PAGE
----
Communication is at the heart of a good work environment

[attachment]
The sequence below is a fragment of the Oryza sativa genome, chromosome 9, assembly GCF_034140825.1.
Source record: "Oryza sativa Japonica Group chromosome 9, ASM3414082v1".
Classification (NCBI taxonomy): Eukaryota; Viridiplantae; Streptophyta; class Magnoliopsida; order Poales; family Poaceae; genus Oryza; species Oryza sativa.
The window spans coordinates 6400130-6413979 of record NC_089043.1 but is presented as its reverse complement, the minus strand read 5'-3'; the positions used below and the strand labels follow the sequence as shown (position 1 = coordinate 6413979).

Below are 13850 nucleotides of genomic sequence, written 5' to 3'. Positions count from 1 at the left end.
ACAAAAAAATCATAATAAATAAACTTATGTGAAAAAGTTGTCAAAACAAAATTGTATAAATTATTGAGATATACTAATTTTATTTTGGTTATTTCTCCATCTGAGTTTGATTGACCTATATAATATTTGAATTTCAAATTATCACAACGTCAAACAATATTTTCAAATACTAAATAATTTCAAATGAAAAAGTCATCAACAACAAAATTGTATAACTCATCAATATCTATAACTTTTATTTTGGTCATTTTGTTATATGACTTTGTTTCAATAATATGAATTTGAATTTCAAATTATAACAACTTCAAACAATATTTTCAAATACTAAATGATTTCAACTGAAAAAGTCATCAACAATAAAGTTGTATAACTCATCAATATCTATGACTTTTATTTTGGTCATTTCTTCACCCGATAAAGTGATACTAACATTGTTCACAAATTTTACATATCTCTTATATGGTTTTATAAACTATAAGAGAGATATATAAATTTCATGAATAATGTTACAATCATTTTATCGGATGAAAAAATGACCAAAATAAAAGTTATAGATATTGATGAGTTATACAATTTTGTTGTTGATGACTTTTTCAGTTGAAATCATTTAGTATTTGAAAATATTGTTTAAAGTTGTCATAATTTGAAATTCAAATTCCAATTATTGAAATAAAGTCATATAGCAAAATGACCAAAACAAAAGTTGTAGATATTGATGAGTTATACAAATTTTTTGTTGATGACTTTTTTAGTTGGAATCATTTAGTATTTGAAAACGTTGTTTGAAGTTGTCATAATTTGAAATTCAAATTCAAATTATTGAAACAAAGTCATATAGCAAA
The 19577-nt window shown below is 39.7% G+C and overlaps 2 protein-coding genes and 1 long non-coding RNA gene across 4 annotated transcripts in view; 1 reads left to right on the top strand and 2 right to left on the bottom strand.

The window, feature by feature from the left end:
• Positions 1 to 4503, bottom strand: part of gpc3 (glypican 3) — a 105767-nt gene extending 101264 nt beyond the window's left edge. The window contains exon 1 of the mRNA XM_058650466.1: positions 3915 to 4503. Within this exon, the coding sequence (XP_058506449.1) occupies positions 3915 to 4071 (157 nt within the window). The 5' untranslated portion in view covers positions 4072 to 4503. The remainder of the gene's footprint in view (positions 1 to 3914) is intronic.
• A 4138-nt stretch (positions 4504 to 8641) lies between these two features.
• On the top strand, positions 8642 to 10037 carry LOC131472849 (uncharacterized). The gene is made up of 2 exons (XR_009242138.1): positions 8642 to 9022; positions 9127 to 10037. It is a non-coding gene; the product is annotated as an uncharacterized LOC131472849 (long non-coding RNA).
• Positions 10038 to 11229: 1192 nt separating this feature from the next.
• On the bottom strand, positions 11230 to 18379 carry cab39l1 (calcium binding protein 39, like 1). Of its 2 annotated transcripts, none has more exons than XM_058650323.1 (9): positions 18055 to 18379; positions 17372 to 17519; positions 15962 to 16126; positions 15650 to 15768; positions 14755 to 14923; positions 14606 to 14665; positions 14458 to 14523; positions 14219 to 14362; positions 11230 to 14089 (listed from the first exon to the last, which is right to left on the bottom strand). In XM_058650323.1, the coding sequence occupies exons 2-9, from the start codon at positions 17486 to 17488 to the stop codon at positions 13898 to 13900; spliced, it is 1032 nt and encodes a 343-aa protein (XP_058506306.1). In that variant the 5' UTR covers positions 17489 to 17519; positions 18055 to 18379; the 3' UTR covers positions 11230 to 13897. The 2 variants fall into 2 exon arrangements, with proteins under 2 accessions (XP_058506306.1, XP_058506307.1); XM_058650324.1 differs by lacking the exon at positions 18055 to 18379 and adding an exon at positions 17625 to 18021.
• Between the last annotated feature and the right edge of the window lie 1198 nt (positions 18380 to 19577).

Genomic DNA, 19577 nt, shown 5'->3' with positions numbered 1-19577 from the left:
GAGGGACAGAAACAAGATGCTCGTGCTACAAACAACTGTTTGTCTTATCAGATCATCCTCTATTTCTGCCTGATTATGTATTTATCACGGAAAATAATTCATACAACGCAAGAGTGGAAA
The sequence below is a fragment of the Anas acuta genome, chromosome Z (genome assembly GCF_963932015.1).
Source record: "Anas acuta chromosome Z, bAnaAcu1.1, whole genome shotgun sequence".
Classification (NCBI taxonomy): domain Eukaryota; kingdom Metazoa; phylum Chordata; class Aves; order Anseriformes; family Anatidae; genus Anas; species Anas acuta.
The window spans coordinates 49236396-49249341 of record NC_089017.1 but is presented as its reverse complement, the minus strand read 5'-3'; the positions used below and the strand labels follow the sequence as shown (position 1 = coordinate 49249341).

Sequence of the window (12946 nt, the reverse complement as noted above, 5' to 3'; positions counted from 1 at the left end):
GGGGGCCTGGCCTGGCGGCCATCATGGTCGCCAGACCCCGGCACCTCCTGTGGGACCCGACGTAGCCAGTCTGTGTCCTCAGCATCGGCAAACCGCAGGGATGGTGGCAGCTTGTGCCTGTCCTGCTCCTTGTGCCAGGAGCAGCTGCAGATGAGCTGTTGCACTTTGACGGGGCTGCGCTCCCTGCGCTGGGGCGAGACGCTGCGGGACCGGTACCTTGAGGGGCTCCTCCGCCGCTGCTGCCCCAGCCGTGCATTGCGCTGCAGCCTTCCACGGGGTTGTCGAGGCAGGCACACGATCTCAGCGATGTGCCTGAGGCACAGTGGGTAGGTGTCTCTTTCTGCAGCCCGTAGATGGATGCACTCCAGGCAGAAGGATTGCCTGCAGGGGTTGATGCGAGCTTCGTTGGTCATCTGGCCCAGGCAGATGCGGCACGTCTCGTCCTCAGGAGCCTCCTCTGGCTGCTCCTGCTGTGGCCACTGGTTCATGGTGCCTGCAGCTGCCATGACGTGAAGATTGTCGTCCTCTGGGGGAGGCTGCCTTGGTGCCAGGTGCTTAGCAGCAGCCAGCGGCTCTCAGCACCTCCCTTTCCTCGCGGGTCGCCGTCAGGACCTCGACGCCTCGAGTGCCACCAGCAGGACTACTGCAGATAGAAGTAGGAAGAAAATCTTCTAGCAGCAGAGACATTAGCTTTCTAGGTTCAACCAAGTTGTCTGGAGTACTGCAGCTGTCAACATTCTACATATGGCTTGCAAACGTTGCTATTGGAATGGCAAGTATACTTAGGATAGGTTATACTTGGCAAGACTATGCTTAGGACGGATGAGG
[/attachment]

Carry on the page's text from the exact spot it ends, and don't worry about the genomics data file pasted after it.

It's impossible to make good decisions without having information. Sometimes people with a well-intentioned "begin with yes" attitude proceed full speed ahead without first taking the time to understand the issues and people involved, and the results can be counterproductive. I certainly do not promote dragging one's feet when actions need to be taken, but even a few extra minutes spent making sure you know what information you want to obtain and thinking about the best way to go about it can make all the difference.Q. How do I know if my organization has a healthy work environment? Are there signs to look for?A. There may be signs, but the higher up in an organization you are, the more difficult it becomes to see how people are really feeling.I appreciate the intent of this question, but I am not going to suggest a quick fix - because I don't think there is one.My suggestion is not to look for signs, but rather directly ask the people that are co-creating the environment with you what they think.But asking isn't enough. You first need to create a work world where honest answers are welcomed and even rewarded. Most of us get that healthy communication is always a two-way street and ideally happens when all parties are free to speak their minds and there is a balance of power with no negative consequences for anyone respectfully expressing different opinions and viewpoints.This is going to have to "begin" with you. If you're serious about wanting to know more about your work environment, you're going to have to begin with a little soul-searching.What would you have to do to create a corporate communication style that truly offers safe opportunities for people to share what they really think and feel?The fact that you want to know is heartening, and if you really listen, you will hear some good stuff and also some not-so-good stuff too - and that's all good.Q. I just missed out on a promotion that I really thought I had earned. Should I look for a job elsewhere?A. Almost all of us, sooner or later, have an experience like yours and it can be a real disappointment. This is not the kind of question that's going to get a simple yes or no answer. Even though you missed out on a promotion, you have also been given a tremendous, life-changing opportunity.And that's to learn more about yourself that will enhance your position for future opportunities either at your current place of employment or someplace new.Your challenge is to figure out why the "powers that be" felt someone else was a better fit for the promotion. It's going to take some heart-to-heart conversations and you're going to have to convince those you reach out to that you want to learn and listen.Ideally these conversations would include a few close co-workers, a friend or two and, if possible, your boss. It's going to be up to you to convince people that their honest and direct feedback will be helpful, you want to hear it and you can take it. Your job will be to simply listen, ask for clarification and examples and otherwise be quiet.Your biggest temptation will be to disagree, justify, complain or in some other subtle way "talk back." If you can't control that, don't bother doing the exercise. If you can do this, I promise you'll learn a lot and at some point in your career, you'll look back on this event as a very positive game-changer.Q. We have a great workplace culture where people feel free to talk about their personal lives, but some of my colleagues provide "too much information." How do I say, "Enough is enough," without seeming uncaring?A. I just cover my ears, laugh good-naturedly and say "TMI" as I walk away. Let me know if that doesn't work!Paul Boynton, president and chief executive of Moore Center Services, Manchester, is also a personal coach, corporate consultant, motivational speaker, host of the television show "Begin with Yes" and author of the book by the same name. He can be reached at firstname.lastname@example.org.